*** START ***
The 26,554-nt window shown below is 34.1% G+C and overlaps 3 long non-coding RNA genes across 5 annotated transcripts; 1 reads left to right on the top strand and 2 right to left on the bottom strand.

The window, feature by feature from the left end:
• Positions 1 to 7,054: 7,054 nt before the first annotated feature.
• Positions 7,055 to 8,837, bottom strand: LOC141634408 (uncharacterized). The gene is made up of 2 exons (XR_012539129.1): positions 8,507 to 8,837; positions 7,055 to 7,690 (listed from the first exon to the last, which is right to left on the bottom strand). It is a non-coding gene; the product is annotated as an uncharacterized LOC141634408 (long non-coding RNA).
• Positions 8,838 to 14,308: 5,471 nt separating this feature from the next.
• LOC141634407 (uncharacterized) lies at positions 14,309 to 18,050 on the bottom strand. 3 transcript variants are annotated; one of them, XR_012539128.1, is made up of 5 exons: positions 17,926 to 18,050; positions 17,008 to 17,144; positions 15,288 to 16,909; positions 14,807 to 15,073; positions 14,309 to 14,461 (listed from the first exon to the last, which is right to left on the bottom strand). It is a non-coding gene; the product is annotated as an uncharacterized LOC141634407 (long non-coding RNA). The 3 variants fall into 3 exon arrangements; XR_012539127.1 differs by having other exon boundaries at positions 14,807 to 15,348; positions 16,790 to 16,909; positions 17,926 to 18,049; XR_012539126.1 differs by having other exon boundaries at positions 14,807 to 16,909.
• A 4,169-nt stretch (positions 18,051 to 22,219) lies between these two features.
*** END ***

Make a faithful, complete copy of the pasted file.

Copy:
The 26,554-nt window shown below is 34.1% G+C and overlaps 3 long non-coding RNA genes across 5 annotated transcripts; 1 reads left to right on the top strand and 2 right to left on the bottom strand.

The window, feature by feature from the left end:
• Positions 1 to 7,054: 7,054 nt before the first annotated feature.
• Positions 7,055 to 8,837, bottom strand: LOC141634408 (uncharacterized). The gene is made up of 2 exons (XR_012539129.1): positions 8,507 to 8,837; positions 7,055 to 7,690 (listed from the first exon to the last, which is right to left on the bottom strand). It is a non-coding gene; the product is annotated as an uncharacterized LOC141634408 (long non-coding RNA).
• Positions 8,838 to 14,308: 5,471 nt separating this feature from the next.
• LOC141634407 (uncharacterized) lies at positions 14,309 to 18,050 on the bottom strand. 3 transcript variants are annotated; one of them, XR_012539128.1, is made up of 5 exons: positions 17,926 to 18,050; positions 17,008 to 17,144; positions 15,288 to 16,909; positions 14,807 to 15,073; positions 14,309 to 14,461 (listed from the first exon to the last, which is right to left on the bottom strand). It is a non-coding gene; the product is annotated as an uncharacterized LOC141634407 (long non-coding RNA). The 3 variants fall into 3 exon arrangements; XR_012539127.1 differs by having other exon boundaries at positions 14,807 to 15,348; positions 16,790 to 16,909; positions 17,926 to 18,049; XR_012539126.1 differs by having other exon boundaries at positions 14,807 to 16,909.
• A 4,169-nt stretch (positions 18,051 to 22,219) lies between these two features.